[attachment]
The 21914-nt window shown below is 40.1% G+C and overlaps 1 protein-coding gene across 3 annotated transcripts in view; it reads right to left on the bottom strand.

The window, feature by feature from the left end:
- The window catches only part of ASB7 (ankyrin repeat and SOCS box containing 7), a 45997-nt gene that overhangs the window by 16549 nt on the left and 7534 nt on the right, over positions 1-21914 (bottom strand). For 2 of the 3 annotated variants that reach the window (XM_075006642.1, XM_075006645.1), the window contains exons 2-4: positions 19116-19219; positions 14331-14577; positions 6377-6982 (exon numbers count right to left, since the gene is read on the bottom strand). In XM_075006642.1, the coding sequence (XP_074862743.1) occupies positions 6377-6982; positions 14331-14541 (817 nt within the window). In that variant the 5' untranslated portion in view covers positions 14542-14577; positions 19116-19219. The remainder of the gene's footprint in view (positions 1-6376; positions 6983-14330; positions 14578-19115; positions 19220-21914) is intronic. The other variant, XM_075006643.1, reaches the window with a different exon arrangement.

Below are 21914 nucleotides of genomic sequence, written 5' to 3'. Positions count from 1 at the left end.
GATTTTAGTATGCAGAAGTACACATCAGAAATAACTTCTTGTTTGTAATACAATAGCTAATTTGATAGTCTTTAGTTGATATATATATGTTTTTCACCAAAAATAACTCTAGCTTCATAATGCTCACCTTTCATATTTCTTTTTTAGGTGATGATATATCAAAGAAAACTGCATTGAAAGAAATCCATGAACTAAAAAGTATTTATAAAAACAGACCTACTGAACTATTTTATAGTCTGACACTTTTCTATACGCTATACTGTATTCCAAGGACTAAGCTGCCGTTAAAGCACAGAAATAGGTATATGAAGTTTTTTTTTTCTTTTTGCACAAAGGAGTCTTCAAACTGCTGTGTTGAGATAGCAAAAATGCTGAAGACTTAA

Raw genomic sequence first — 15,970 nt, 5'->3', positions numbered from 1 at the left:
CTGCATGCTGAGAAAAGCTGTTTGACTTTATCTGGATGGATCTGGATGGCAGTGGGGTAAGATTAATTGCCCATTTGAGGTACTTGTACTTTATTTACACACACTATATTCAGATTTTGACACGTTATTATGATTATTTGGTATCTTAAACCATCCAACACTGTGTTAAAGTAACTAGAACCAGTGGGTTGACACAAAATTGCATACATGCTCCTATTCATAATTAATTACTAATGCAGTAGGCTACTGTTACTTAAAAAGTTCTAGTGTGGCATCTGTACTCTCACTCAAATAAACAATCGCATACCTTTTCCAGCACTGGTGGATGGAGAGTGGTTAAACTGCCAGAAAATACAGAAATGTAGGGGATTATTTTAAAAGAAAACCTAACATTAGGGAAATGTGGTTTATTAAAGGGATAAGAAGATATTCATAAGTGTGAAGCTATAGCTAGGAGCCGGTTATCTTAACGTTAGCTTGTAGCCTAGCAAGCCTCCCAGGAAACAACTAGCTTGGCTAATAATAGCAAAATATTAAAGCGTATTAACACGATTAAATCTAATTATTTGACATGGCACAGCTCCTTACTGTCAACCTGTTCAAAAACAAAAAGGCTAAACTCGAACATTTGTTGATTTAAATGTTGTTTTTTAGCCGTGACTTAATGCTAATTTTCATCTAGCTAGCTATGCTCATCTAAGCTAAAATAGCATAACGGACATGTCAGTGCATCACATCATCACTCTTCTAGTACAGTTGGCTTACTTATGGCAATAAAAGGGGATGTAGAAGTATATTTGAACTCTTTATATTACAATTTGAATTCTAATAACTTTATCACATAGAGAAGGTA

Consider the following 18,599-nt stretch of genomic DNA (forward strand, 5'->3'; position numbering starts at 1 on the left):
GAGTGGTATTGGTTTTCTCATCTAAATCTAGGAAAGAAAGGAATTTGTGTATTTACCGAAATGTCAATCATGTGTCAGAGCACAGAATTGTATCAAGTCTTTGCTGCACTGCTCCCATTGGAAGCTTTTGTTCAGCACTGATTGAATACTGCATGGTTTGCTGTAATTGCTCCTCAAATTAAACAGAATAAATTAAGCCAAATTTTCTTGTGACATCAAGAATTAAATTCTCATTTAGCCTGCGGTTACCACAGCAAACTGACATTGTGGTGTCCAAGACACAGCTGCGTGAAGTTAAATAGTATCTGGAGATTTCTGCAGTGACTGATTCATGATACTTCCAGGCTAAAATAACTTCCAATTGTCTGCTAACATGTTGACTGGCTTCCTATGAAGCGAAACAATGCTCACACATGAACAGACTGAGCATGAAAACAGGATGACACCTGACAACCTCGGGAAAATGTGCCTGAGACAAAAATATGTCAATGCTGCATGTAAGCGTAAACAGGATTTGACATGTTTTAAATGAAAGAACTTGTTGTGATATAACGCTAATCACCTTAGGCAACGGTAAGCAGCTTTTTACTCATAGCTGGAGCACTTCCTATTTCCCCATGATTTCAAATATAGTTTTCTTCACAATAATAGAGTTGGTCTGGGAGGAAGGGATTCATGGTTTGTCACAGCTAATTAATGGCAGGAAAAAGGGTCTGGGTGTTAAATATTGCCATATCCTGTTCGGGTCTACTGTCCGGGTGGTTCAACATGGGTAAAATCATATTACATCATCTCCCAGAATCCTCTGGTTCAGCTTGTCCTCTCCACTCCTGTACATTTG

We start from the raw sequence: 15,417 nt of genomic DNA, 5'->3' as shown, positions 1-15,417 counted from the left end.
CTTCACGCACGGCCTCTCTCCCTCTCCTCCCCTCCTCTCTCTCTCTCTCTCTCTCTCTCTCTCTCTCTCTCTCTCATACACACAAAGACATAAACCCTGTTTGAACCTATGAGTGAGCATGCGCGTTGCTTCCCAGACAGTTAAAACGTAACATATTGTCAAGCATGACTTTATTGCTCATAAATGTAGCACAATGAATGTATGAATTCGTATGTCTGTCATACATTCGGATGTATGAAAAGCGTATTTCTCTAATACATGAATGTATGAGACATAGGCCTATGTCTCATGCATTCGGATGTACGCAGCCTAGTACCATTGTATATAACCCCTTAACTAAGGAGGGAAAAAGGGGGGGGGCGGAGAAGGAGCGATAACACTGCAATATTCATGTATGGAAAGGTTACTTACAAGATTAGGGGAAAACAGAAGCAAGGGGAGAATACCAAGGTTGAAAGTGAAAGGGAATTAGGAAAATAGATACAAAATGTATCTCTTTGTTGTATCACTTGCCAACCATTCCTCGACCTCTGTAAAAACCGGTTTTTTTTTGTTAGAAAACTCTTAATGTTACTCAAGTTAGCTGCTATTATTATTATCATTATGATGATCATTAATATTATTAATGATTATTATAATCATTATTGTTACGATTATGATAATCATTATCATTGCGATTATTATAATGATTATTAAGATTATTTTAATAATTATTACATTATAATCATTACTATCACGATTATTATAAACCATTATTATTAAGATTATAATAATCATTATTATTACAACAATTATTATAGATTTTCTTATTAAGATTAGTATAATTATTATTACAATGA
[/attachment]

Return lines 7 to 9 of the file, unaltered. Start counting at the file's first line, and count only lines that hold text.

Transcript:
CTGCATGCTGAGAAAAGCTGTTTGACTTTATCTGGATGGATCTGGATGGCAGTGGGGTAAGATTAATTGCCCATTTGAGGTACTTGTACTTTATTTACACACACTATATTCAGATTTTGACACGTTATTATGATTATTTGGTATCTTAAACCATCCAACACTGTGTTAAAGTAACTAGAACCAGTGGGTTGACACAAAATTGCATACATGCTCCTATTCATAATTAATTACTAATGCAGTAGGCTACTGTTACTTAAAAAGTTCTAGTGTGGCATCTGTACTCTCACTCAAATAAACAATCGCATACCTTTTCCAGCACTGGTGGATGGAGAGTGGTTAAACTGCCAGAAAATACAGAAATGTAGGGGATTATTTTAAAAGAAAACCTAACATTAGGGAAATGTGGTTTATTAAAGGGATAAGAAGATATTCATAAGTGTGAAGCTATAGCTAGGAGCCGGTTATCTTAACGTTAGCTTGTAGCCTAGCAAGCCTCCCAGGAAACAACTAGCTTGGCTAATAATAGCAAAATATTAAAGCGTATTAACACGATTAAATCTAATTATTTGACATGGCACAGCTCCTTACTGTCAACCTGTTCAAAAACAAAAAGGCTAAACTCGAACATTTGTTGATTTAAATGTTGTTTTTTAGCCGTGACTTAATGCTAATTTTCATCTAGCTAGCTATGCTCATCTAAGCTAAAATAGCATAACGGACATGTCAGTGCATCACATCATCACTCTTCTAGTACAGTTGGCTTACTTATGGCAATAAAAGGGGATGTAGAAGTATATTTGAACTCTTTATATTACAATTTGAATTCTAATAACTTTATCACATAGAGAAGGTA

Consider the following 18,599-nt stretch of genomic DNA (forward strand, 5'->3'; position numbering starts at 1 on the left):
GAGTGGTATTGGTTTTCTCATCTAAATCTAGGAAAGAAAGGAATTTGTGTATTTACCGAAATGTCAATCATGTGTCAGAGCACAGAATTGTATCAAGTCTTTGCTGCACTGCTCCCATTGGAAGCTTTTGTTCAGCACTGATTGAATACTGCATGGTTTGCTGTAATTGCTCCTCAAATTAAACAGAATAAATTAAGCCAAATTTTCTTGTGACATCAAGAATTAAATTCTCATTTAGCCTGCGGTTACCACAGCAAACTGACATTGTGGTGTCCAAGACACAGCTGCGTGAAGTTAAATAGTATCTGGAGATTTCTGCAGTGACTGATTCATGATACTTCCAGGCTAAAATAACTTCCAATTGTCTGCTAACATGTTGACTGGCTTCCTATGAAGCGAAACAATGCTCACACATGAACAGACTGAGCATGAAAACAGGATGACACCTGACAACCTCGGGAAAATGTGCCTGAGACAAAAATATGTCAATGCTGCATGTAAGCGTAAACAGGATTTGACATGTTTTAAATGAAAGAACTTGTTGTGATATAACGCTAATCACCTTAGGCAACGGTAAGCAGCTTTTTACTCATAGCTGGAGCACTTCCTATTTCCCCATGATTTCAAATATAGTTTTCTTCACAATAATAGAGTTGGTCTGGGAGGAAGGGATTCATGGTTTGTCACAGCTAATTAATGGCAGGAAAAAGGGTCTGGGTGTTAAATATTGCCATATCCTGTTCGGGTCTACTGTCCGGGTGGTTCAACATGGGTAAAATCATATTACATCATCTCCCAGAATCCTCTGGTTCAGCTTGTCCTCTCCACTCCTGTACATTTG